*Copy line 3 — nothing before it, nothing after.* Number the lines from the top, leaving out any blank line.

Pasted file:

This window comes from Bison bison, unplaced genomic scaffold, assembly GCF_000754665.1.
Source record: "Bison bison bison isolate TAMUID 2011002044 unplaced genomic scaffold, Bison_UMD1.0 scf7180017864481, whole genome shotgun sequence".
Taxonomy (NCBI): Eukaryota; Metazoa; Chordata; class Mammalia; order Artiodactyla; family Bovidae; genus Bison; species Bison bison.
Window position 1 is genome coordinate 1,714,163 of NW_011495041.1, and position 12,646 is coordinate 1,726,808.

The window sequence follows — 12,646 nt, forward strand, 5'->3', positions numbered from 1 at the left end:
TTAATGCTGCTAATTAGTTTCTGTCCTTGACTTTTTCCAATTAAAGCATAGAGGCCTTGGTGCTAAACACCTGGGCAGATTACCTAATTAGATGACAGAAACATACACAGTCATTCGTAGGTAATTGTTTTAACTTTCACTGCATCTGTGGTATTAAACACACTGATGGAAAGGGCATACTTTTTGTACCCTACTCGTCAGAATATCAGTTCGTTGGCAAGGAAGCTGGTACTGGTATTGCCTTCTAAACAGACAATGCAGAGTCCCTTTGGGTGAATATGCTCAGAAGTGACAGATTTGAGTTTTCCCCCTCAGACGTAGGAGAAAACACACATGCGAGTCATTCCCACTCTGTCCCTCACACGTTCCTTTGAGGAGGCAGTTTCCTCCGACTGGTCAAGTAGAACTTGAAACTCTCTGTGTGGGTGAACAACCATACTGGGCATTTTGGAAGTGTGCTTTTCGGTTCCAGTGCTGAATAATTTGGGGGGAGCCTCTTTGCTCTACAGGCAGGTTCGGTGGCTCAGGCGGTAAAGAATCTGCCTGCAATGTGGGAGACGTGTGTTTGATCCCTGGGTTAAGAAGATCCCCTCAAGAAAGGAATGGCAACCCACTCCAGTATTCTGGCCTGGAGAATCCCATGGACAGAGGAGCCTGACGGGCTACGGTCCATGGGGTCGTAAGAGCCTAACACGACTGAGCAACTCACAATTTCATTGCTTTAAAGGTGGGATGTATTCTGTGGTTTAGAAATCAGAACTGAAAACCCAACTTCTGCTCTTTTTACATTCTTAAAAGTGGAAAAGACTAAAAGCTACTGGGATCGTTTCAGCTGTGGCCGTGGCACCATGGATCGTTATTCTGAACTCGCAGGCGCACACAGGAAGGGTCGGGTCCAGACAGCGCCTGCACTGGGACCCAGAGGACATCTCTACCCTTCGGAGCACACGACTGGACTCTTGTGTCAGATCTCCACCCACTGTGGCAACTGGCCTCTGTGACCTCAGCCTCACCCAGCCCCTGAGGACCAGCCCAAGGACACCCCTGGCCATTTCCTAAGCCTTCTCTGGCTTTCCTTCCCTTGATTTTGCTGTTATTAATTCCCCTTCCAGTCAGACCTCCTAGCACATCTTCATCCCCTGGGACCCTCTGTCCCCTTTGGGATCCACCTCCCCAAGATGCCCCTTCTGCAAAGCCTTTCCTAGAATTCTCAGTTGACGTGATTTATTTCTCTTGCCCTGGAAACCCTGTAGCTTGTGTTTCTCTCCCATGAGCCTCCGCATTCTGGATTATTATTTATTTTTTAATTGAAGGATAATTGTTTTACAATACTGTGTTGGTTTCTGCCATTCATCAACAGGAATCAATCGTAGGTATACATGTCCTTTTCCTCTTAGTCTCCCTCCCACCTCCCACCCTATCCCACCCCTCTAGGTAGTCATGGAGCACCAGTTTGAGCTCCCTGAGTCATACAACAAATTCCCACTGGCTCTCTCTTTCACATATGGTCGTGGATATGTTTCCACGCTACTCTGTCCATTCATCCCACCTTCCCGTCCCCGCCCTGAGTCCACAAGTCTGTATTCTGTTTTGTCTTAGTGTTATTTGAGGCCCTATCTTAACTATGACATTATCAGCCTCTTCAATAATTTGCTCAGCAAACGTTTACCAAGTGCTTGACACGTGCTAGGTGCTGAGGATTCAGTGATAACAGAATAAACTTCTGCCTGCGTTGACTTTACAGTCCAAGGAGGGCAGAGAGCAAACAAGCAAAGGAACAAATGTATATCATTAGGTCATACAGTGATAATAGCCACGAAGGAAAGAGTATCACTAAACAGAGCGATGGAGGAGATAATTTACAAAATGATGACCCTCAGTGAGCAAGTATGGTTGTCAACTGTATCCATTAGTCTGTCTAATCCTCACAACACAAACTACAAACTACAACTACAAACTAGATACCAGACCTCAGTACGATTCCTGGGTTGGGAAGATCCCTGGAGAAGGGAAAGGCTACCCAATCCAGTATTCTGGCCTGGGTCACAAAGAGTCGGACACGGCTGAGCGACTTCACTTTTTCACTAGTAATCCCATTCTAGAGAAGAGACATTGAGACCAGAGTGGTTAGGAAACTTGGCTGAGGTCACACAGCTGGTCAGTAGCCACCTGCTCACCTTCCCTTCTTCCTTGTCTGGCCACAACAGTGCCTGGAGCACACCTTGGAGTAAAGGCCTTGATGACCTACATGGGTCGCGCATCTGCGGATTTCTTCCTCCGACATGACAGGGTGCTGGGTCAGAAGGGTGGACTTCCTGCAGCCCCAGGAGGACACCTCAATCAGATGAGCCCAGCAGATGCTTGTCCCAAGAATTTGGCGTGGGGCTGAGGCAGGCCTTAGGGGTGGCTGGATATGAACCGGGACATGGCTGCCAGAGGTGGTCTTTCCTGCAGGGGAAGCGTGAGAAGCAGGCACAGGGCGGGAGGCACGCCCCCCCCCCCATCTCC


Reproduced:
Taxonomy (NCBI): Eukaryota; Metazoa; Chordata; class Mammalia; order Artiodactyla; family Bovidae; genus Bison; species Bison bison.